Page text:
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UK allergy-related food recalls jump 20% in a year to 5-year high

Published on 07 October 2019

Food recalls relating to allergens have jumped 20% in the past year, as concerns rise over the dangers of poorly labelled foods, says RPC, the City-headquartered law firm. 122 food products were withdrawn from the market in 2018/19, compared to 102 in 2017/18.*

  • Natasha’s Law will come into effect in October 2021
  • 22% of recalls due to undeclared milk
Recent allergy-related deaths are causing businesses to exercise increased caution and initiate product recalls of food voluntarily.

Allergen recalls occur when a food product is found to contain undeclared traces of allergens, which could prove harmful, even fatal to some people. The rise in recalls related to food allergies following EU legislation that came into effect in December 2014, requiring all food labels in shops to display information on 14 different allergen types.

RPC explains that the public concern surrounding deaths that were caused by food allergens means that businesses face a severe reputational backlash if they not seen to take the problem extremely seriously.

Natasha’s Law, named after the teenager who died after eating a baguette from a sandwich chain that contained undeclared sesame, will require all businesses that sell food to print a full list of ingredients on pre-packaged food from October 2021. This may lead to further allergen related issues if mislabelled products find their way into fast food and casual dining chains. Government guidance to businesses about how to manage this requirement is expected imminently.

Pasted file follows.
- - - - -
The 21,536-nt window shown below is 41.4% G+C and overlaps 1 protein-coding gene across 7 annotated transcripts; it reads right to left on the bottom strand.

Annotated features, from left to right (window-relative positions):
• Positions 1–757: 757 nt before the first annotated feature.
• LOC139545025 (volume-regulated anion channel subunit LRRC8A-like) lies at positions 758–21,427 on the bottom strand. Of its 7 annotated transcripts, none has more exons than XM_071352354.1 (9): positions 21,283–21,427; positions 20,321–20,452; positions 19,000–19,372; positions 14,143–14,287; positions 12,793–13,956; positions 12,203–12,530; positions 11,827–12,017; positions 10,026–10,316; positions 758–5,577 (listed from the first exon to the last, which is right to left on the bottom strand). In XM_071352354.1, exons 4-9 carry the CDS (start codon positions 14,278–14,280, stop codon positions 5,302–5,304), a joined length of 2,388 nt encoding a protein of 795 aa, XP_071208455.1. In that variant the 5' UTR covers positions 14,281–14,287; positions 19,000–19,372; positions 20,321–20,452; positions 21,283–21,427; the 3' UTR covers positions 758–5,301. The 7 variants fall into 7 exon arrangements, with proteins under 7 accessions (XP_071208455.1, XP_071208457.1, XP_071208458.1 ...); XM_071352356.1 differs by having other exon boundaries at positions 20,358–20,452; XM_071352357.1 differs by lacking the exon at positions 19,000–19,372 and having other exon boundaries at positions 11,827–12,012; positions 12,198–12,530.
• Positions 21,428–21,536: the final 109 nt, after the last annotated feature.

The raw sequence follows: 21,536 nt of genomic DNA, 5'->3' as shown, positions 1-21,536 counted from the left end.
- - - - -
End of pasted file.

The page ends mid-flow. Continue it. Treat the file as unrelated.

Of the 122 allergy recalls so far this year, 22% were due to undeclared milk, while 16% related to nuts that were not mentioned on the label. 

Recently, a popcorn manufacturer which distributes to cinemas, supermarkets and theme parks across the UK, recalled 57 product lines, reflecting concerns that they may have contained undeclared milk.

Allergy recalls have impacted all of the major supermarkets in Britain, with withdrawn products ranging from soup to nuts and from beer to ice-cream.

Costs of recalling a product can potentially be significant and include legal fees; collection, transportation and destruction of the product; as well as advertising and communications. However, these costs would be dwarfed by the cost of reputational damage or from dealing with the legal and regulatory issues created by a serious allergic reaction.

Nick McMahon, Head of Health and Safety at RPC says: “Recalls of food products due to allergens have surged as businesses exercise greater caution. We could see numbers rise even further, once Natasha’s Law comes into effect.”

“Deaths from allergic reactions to food products are, thankfully, extremely rare. However, media coverage of recent cases risks tainting manufacturers in the eyes of the public.”

Gavin Reese, partner at RPC, comments further: “To protect their reputations and bottom line, businesses have to rigorously adhere to current FSA guidelines, ensuring that staff are aware of different types of allergens and fully understand their potentially hazardous consequences.”

Allergy food recalls at record 5-year high, leaping 20% from 2017/18

Graph showing allergy food recalls increasing by 20% from 2017/18

*Between October 1 and September 30